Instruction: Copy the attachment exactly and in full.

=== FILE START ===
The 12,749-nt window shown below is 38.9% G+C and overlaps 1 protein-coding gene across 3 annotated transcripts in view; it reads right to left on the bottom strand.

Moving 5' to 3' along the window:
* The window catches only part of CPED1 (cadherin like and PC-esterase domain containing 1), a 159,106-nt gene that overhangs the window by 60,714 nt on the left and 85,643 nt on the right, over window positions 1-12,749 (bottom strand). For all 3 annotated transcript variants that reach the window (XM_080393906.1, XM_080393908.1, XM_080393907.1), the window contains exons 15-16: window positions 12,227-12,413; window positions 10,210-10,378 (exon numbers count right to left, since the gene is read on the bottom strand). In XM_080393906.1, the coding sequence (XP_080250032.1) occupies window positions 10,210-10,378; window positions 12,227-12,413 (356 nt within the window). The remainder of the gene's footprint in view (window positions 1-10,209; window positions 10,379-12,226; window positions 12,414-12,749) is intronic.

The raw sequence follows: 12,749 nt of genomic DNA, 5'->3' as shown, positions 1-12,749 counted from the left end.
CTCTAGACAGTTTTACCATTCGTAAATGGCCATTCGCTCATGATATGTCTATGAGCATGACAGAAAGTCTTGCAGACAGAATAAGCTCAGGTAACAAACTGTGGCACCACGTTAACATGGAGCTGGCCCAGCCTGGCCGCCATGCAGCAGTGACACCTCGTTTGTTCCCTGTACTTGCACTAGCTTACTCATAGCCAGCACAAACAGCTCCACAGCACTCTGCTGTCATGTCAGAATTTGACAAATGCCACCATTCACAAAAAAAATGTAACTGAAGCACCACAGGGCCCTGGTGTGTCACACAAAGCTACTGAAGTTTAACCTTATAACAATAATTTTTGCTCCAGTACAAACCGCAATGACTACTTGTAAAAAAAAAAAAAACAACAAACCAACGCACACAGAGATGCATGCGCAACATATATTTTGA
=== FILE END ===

The 12,749-nt window shown below is 38.9% G+C and overlaps 1 protein-coding gene across 3 annotated transcripts in view; it reads right to left on the bottom strand.

Moving 5' to 3' along the window:
* The window catches only part of CPED1 (cadherin like and PC-esterase domain containing 1), a 159,106-nt gene that overhangs the window by 60,714 nt on the left and 85,643 nt on the right, over window positions 1-12,749 (bottom strand). For all 3 annotated transcript variants that reach the window (XM_080393906.1, XM_080393908.1, XM_080393907.1), the window contains exons 15-16: window positions 12,227-12,413; window positions 10,210-10,378 (exon numbers count right to left, since the gene is read on the bottom strand). In XM_080393906.1, the coding sequence (XP_080250032.1) occupies window positions 10,210-10,378; window positions 12,227-12,413 (356 nt within the window). The remainder of the gene's footprint in view (window positions 1-10,209; window positions 10,379-12,226; window positions 12,414-12,749) is intronic.

The raw sequence follows: 12,749 nt of genomic DNA, 5'->3' as shown, positions 1-12,749 counted from the left end.
CTCTAGACAGTTTTACCATTCGTAAATGGCCATTCGCTCATGATATGTCTATGAGCATGACAGAAAGTCTTGCAGACAGAATAAGCTCAGGTAACAAACTGTGGCACCACGTTAACATGGAGCTGGCCCAGCCTGGCCGCCATGCAGCAGTGACACCTCGTTTGTTCCCTGTACTTGCACTAGCTTACTCATAGCCAGCACAAACAGCTCCACAGCACTCTGCTGTCATGTCAGAATTTGACAAATGCCACCATTCACAAAAAAAATGTAACTGAAGCACCACAGGGCCCTGGTGTGTCACACAAAGCTACTGAAGTTTAACCTTATAACAATAATTTTTGCTCCAGTACAAACCGCAATGACTACTTGTAAAAAAAAAAAAAACAACAAACCAACGCACACAGAGATGCATGCGCAACATATATTTTGA